Link to buy books from Kate Cann's web:
http://www.katecann.com/BuyBooks.asp
#6 - May 27, 2011, 03:40 PM
« Last Edit: May 27, 2011, 03:42 PM by C.K. »
Film school grad. Time traveller. Billy Bragg fan. Canadian/Irish novelist of character-driven fiction from sci-fi to slice of life.

Jazz in Love by Neesha Meminger is self-published. There was a good review on a Chair, a Fireplace and  a Tea Cozy:

http://blog.schoollibraryjournal.com/teacozy/2011/02/22/review-jazz-in-love/

 
#7 - May 27, 2011, 08:39 PM
Stained Glass Summer, Musa Publishing
Weaving Magic, YA Romance
Finders Keepers--MeeGenius Publishing
www.mindyhardwick.com

Sharif

Guest
Jazz in Love by Neesha Meminger is self-published. There was a good review on a Chair, a Fireplace and  a Tea Cozy:

http://blog.schoollibraryjournal.com/teacozy/2011/02/22/review-jazz-in-love/

 

I enjoyed JAZZ IN LOVE.

Another self-pubbed book that I devoured was Anne Riley's THE CLEARING.
#8 - May 28, 2011, 06:31 AM

Member.
Poster Plus
  • *
  • SCBWI Member
  • SCBWI RA
  • SCBWI PAL
  • SCBWI Region switzerland
I read only self-published e-books in April and blogged about what I thought here: http://fictionforge.wordpress.com/2011/04/28/self-published-e-books-gifts-of-the-blood-and-glimpse/ and here: http://fictionforge.wordpress.com/2011/04/26/self-published-e-books-anathema-and-hush-money/. The best was Glimpse by Stacey Wallace Benefiel, with Hush Money by Susan Bischoff and Gifts of the Blood by Vicki Keire close seconds.

#9 - May 28, 2011, 09:20 AM
I tweet: @FictionForge

shana

Guest
I've just barely dipped my toes into reading ebooks, but I've read Katie Klein's CROSS MY HEART (out now--http://www.katiekleinbooks.com/)

I second CROSS MY HEART. I'm almost done with it and it's very well-written, well formatted and edited. I'm loving the characters and the story.
#10 - May 28, 2011, 11:12 AM

I work as a freelance copyeditor and have a lot of self-published authors as clients(several write books dealing with tax/finance/business issues that I won't mention here.)

There are three titles I can recommend:

For fiction, Belinda Kroll's "Haunting Miss Trentwood," which she calls a "quirky historical romance." http://www.amazon.com/Haunting-Miss-Trentwood-ebook/dp/B0047GMI9Y/ref=sr_1_cc_1?ie=UTF8&qid=1306633945&sr=1-1-catcorr   Belinda never queried any agents or editors--she's completely committed to being an "indie" author, largely because  she wants complete control over the publishing process. I've found this is often the case with serious self-publishers--there's a real community of authors who have no interest in traditional publishers and who support one another strongly.  Belinda has a master's in computer design so she's very knowledgeable about certain aspects of self-publishing, such as interior formatting.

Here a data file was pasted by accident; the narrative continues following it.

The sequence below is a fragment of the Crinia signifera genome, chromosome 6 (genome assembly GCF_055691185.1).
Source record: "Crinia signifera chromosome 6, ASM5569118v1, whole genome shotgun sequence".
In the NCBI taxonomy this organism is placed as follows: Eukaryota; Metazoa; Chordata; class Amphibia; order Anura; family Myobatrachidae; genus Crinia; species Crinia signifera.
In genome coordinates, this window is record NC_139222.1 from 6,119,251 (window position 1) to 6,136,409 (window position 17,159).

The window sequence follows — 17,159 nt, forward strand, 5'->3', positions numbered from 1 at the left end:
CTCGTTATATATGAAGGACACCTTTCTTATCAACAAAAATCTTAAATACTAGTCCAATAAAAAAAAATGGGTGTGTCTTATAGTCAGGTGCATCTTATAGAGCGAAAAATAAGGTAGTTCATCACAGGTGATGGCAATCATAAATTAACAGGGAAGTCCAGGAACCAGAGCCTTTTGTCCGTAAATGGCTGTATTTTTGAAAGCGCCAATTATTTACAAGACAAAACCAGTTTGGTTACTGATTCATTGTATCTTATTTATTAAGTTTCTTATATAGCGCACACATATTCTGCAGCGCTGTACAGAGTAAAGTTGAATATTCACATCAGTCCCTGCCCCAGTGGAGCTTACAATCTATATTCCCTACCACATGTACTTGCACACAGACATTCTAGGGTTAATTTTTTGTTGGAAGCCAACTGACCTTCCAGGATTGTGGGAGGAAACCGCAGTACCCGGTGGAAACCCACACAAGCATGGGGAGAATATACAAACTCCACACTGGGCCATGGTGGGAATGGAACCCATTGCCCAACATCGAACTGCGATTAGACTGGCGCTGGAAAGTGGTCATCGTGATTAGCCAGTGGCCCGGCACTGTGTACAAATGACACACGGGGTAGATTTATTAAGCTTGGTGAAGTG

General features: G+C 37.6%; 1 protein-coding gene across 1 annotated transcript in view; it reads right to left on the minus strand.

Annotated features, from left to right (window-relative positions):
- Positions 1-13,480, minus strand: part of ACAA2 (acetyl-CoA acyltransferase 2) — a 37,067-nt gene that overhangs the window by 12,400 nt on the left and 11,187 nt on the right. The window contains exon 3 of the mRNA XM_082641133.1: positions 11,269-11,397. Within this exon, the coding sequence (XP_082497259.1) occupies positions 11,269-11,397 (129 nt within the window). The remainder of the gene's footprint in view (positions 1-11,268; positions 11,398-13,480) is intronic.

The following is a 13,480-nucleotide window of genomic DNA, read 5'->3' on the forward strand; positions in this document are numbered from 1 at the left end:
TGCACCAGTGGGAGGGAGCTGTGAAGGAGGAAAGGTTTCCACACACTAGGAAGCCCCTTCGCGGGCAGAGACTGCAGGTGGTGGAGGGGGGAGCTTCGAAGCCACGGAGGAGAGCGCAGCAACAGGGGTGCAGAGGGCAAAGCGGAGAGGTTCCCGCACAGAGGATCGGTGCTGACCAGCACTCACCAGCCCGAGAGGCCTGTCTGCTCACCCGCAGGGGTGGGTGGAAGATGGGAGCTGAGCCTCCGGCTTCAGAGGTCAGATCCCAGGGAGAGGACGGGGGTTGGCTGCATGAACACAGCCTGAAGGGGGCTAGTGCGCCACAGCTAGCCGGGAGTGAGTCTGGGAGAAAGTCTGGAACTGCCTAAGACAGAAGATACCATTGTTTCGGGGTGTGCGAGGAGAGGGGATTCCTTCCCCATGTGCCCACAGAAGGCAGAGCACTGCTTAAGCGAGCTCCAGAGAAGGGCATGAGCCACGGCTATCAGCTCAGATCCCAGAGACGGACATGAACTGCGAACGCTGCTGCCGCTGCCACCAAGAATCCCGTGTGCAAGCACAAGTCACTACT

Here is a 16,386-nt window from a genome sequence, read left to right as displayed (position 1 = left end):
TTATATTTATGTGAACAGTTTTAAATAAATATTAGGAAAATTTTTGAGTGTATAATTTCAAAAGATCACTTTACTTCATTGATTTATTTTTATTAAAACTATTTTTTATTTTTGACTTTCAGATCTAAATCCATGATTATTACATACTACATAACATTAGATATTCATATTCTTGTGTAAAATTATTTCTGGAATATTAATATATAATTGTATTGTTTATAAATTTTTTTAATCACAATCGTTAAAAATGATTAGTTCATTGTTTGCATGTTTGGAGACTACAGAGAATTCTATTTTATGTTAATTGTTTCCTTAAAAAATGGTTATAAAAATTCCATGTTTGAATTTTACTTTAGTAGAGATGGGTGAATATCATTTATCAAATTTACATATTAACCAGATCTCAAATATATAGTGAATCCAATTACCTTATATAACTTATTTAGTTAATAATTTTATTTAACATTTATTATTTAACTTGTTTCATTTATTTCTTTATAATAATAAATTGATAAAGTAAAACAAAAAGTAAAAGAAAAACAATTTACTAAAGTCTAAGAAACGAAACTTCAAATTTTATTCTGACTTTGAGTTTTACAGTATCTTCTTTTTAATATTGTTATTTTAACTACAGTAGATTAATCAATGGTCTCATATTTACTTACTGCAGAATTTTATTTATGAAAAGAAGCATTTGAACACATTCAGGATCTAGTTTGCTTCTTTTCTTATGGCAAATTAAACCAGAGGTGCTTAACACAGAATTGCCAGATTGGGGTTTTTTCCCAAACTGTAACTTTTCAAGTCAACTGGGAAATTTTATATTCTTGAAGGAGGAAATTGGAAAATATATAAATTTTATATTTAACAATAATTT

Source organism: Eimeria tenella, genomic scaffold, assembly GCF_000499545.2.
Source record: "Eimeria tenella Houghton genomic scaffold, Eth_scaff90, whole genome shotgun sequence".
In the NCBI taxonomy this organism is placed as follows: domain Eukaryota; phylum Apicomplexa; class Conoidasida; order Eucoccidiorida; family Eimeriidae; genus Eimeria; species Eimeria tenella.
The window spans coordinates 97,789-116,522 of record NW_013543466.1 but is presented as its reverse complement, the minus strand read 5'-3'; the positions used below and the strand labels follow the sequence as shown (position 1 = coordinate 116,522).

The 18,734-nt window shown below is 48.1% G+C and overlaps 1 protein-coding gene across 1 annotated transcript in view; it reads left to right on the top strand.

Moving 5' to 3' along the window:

A non-fiction book that I love is called "Lesson Plans Ahoy!: Hands-on Learning for Sailing Children and Home Schooling Sailors" by Nadine Slavinski, http://www.amazon.com/s/ref=nb_sb_noss?url=search-alias%3Dstripbooks&field-keywords=lesson+plans+ahoy&x=0&y=0   Nadine has a PhD in education from Harvard and spent a year sailing around the world while educating her own child. This is a great example of a niche book that's too narrow for traditional publishers, but has been very successful among that homeschooling segment of the population. She's writing another version that will supplement homeschooling on land. The lessons are so well done that I'm using them for summer enrichment for my daughter.

Finally, another book that's probably too narrow for a traditional publisher but is really nicely done (and I believe has done well in sales too) is called "Mommy, Draw Stars on My Tummy: Rhymes, Songs and Touch-Play Activities to Stay Connected" by Martine Groeneveld.http://www.amazon.com/Mommy-Rhymes-Touch-Play-Activities-Connected/dp/0982295901/ref=ntt_at_ep_dpi_1

(And just a note: If there are clients reading this that I didn't mention, please don't be offended. I'm just trying to give examples of self-published titles that I think are very solid, but it doesn't mean yours isn't!)
#11 - May 28, 2011, 07:08 PM

Danyelle

Guest